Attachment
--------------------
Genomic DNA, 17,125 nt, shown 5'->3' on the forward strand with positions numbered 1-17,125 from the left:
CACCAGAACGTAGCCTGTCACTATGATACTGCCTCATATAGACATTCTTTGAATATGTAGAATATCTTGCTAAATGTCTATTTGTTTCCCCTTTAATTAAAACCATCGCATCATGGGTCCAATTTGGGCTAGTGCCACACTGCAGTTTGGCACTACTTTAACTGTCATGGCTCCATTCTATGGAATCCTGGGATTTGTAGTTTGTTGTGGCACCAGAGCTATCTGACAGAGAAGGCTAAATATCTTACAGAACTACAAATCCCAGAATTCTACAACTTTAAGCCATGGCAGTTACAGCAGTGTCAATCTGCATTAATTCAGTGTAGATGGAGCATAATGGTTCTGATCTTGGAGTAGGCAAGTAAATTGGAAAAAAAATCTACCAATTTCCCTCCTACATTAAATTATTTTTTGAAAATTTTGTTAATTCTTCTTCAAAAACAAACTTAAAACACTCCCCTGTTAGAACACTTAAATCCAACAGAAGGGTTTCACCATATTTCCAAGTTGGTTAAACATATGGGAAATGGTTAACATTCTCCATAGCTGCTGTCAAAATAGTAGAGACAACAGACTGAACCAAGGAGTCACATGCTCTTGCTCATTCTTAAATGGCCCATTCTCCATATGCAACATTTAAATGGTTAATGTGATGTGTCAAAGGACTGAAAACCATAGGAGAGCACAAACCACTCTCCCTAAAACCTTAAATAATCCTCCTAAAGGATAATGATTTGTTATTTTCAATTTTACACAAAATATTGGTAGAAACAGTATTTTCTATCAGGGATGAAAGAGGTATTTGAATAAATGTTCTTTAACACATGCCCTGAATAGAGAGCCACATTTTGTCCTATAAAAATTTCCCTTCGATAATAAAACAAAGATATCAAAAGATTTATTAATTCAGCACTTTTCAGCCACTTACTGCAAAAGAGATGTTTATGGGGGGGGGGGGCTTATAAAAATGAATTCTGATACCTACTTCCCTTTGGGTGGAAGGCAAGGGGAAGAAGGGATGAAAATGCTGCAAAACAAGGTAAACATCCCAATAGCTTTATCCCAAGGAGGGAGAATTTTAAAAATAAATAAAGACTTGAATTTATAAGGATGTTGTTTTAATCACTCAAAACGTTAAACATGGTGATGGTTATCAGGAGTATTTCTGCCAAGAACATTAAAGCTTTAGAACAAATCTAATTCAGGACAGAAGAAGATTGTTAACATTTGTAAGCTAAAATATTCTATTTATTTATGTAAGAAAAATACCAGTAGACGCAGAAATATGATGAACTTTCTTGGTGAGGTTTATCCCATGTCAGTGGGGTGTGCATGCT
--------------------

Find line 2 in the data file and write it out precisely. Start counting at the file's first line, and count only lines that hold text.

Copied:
CACCAGAACGTAGCCTGTCACTATGATACTGCCTCATATAGACATTCTTTGAATATGTAGAATATCTTGCTAAATGTCTATTTGTTTCCCCTTTAATTAAAACCATCGCATCATGGGTCCAATTTGGGCTAGTGCCACACTGCAGTTTGGCACTACTTTAACTGTCATGGCTCCATTCTATGGAATCCTGGGATTTGTAGTTTGTTGTGGCACCAGAGCTATCTGACAGAGAAGGCTAAATATCTTACAGAACTACAAATCCCAGAATTCTACAACTTTAAGCCATGGCAGTTACAGCAGTGTCAATCTGCATTAATTCAGTGTAGATGGAGCATAATGGTTCTGATCTTGGAGTAGGCAAGTAAATTGGAAAAAAAATCTACCAATTTCCCTCCTACATTAAATTATTTTTTGAAAATTTTGTTAATTCTTCTTCAAAAACAAACTTAAAACACTCCCCTGTTAGAACACTTAAATCCAACAGAAGGGTTTCACCATATTTCCAAGTTGGTTAAACATATGGGAAATGGTTAACATTCTCCATAGCTGCTGTCAAAATAGTAGAGACAACAGACTGAACCAAGGAGTCACATGCTCTTGCTCATTCTTAAATGGCCCATTCTCCATATGCAACATTTAAATGGTTAATGTGATGTGTCAAAGGACTGAAAACCATAGGAGAGCACAAACCACTCTCCCTAAAACCTTAAATAATCCTCCTAAAGGATAATGATTTGTTATTTTCAATTTTACACAAAATATTGGTAGAAACAGTATTTTCTATCAGGGATGAAAGAGGTATTTGAATAAATGTTCTTTAACACATGCCCTGAATAGAGAGCCACATTTTGTCCTATAAAAATTTCCCTTCGATAATAAAACAAAGATATCAAAAGATTTATTAATTCAGCACTTTTCAGCCACTTACTGCAAAAGAGATGTTTATGGGGGGGGGGGGCTTATAAAAATGAATTCTGATACCTACTTCCCTTTGGGTGGAAGGCAAGGGGAAGAAGGGATGAAAATGCTGCAAAACAAGGTAAACATCCCAATAGCTTTATCCCAAGGAGGGAGAATTTTAAAAATAAATAAAGACTTGAATTTATAAGGATGTTGTTTTAATCACTCAAAACGTTAAACATGGTGATGGTTATCAGGAGTATTTCTGCCAAGAACATTAAAGCTTTAGAACAAATCTAATTCAGGACAGAAGAAGATTGTTAACATTTGTAAGCTAAAATATTCTATTTATTTATGTAAGAAAAATACCAGTAGACGCAGAAATATGATGAACTTTCTTGGTGAGGTTTATCCCATGTCAGTGGGGTGTGCATGCT